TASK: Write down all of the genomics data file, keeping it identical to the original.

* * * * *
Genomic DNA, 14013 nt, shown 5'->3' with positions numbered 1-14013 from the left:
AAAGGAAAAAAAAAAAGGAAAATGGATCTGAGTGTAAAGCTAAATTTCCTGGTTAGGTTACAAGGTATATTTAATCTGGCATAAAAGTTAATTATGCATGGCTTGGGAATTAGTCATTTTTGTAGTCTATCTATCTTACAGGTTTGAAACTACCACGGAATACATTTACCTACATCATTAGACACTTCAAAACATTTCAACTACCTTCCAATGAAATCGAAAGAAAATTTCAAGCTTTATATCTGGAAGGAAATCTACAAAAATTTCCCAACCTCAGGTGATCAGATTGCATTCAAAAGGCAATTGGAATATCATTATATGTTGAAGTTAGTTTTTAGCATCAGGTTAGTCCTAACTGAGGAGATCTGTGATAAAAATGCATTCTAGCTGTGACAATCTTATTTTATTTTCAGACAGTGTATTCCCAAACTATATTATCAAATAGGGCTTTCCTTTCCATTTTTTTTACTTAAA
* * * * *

Genomic DNA, 14013 nt, shown 5'->3' with positions numbered 1-14013 from the left:
AAAGGAAAAAAAAAAAGGAAAATGGATCTGAGTGTAAAGCTAAATTTCCTGGTTAGGTTACAAGGTATATTTAATCTGGCATAAAAGTTAATTATGCATGGCTTGGGAATTAGTCATTTTTGTAGTCTATCTATCTTACAGGTTTGAAACTACCACGGAATACATTTACCTACATCATTAGACACTTCAAAACATTTCAACTACCTTCCAATGAAATCGAAAGAAAATTTCAAGCTTTATATCTGGAAGGAAATCTACAAAAATTTCCCAACCTCAGGTGATCAGATTGCATTCAAAAGGCAATTGGAATATCATTATATGTTGAAGTTAGTTTTTAGCATCAGGTTAGTCCTAACTGAGGAGATCTGTGATAAAAATGCATTCTAGCTGTGACAATCTTATTTTATTTTCAGACAGTGTATTCCCAAACTATATTATCAAATAGGGCTTTCCTTTCCATTTTTTTTACTTAAA